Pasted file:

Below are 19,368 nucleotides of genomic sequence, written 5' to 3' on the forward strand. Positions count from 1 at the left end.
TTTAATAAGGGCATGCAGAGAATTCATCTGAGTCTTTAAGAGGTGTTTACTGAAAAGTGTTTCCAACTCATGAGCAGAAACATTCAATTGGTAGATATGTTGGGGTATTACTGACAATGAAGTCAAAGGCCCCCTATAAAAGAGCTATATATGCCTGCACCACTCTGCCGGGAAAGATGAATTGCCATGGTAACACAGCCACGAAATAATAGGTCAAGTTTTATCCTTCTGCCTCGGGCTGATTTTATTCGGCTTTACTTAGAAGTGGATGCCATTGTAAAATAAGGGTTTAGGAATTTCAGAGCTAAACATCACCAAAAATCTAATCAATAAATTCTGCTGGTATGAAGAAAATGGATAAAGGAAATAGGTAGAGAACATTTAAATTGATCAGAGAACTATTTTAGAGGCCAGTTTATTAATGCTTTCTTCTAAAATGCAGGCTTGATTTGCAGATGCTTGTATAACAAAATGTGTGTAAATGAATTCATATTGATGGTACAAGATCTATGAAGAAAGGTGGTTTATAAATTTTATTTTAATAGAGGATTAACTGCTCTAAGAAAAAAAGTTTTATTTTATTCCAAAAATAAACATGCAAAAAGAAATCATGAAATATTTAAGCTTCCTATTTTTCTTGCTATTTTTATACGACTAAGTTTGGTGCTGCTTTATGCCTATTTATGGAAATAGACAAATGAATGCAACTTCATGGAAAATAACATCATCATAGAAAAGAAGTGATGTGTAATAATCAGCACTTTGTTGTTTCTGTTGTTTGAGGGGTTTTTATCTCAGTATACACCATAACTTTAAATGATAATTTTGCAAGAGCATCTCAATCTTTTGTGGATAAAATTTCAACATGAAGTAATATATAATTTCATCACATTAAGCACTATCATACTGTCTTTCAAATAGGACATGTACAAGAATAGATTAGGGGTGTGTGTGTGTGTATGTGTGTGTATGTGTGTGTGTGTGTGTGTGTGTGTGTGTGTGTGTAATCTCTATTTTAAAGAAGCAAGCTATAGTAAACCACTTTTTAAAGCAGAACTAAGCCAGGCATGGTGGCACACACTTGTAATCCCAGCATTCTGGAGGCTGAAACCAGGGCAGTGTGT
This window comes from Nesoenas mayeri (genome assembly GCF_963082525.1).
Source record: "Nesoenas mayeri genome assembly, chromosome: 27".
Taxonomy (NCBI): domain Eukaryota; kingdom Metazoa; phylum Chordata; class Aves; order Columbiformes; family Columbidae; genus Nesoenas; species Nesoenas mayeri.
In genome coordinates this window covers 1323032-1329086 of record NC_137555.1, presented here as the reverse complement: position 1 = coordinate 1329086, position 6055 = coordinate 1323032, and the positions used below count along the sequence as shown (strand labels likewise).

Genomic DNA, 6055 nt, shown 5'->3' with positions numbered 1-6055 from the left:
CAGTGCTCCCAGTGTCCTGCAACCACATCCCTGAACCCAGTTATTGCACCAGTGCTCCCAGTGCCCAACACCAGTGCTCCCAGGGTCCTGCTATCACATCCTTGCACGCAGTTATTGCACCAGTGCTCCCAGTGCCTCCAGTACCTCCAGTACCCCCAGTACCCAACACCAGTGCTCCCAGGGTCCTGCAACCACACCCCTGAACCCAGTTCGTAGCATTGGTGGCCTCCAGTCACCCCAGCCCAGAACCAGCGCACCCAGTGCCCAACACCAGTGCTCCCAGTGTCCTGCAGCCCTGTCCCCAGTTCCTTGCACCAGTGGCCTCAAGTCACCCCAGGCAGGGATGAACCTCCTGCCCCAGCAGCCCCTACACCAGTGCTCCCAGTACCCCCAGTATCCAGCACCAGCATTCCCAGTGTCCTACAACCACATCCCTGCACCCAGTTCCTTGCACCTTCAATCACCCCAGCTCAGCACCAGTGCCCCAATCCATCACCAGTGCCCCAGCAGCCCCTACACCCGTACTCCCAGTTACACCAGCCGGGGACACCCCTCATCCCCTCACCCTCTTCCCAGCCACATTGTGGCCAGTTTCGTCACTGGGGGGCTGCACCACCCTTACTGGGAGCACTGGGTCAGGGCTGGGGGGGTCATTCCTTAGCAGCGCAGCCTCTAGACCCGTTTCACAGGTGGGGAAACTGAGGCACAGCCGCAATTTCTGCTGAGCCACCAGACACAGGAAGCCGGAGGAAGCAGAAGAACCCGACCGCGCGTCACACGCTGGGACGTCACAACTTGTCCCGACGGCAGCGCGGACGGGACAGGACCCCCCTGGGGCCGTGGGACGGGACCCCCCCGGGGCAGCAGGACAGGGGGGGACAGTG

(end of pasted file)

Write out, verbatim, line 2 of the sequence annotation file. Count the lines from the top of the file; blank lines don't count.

TTTAATAAGGGCATGCAGAGAATTCATCTGAGTCTTTAAGAGGTGTTTACTGAAAAGTGTTTCCAACTCATGAGCAGAAACATTCAATTGGTAGATATGTTGGGGTATTACTGACAATGAAGTCAAAGGCCCCCTATAAAAGAGCTATATATGCCTGCACCACTCTGCCGGGAAAGATGAATTGCCATGGTAACACAGCCACGAAATAATAGGTCAAGTTTTATCCTTCTGCCTCGGGCTGATTTTATTCGGCTTTACTTAGAAGTGGATGCCATTGTAAAATAAGGGTTTAGGAATTTCAGAGCTAAACATCACCAAAAATCTAATCAATAAATTCTGCTGGTATGAAGAAAATGGATAAAGGAAATAGGTAGAGAACATTTAAATTGATCAGAGAACTATTTTAGAGGCCAGTTTATTAATGCTTTCTTCTAAAATGCAGGCTTGATTTGCAGATGCTTGTATAACAAAATGTGTGTAAATGAATTCATATTGATGGTACAAGATCTATGAAGAAAGGTGGTTTATAAATTTTATTTTAATAGAGGATTAACTGCTCTAAGAAAAAAAGTTTTATTTTATTCCAAAAATAAACATGCAAAAAGAAATCATGAAATATTTAAGCTTCCTATTTTTCTTGCTATTTTTATACGACTAAGTTTGGTGCTGCTTTATGCCTATTTATGGAAATAGACAAATGAATGCAACTTCATGGAAAATAACATCATCATAGAAAAGAAGTGATGTGTAATAATCAGCACTTTGTTGTTTCTGTTGTTTGAGGGGTTTTTATCTCAGTATACACCATAACTTTAAATGATAATTTTGCAAGAGCATCTCAATCTTTTGTGGATAAAATTTCAACATGAAGTAATATATAATTTCATCACATTAAGCACTATCATACTGTCTTTCAAATAGGACATGTACAAGAATAGATTAGGGGTGTGTGTGTGTGTATGTGTGTGTATGTGTGTGTGTGTGTGTGTGTGTGTGTGTGTGTGTAATCTCTATTTTAAAGAAGCAAGCTATAGTAAACCACTTTTTAAAGCAGAACTAAGCCAGGCATGGTGGCACACACTTGTAATCCCAGCATTCTGGAGGCTGAAACCAGGGCAGTGTGT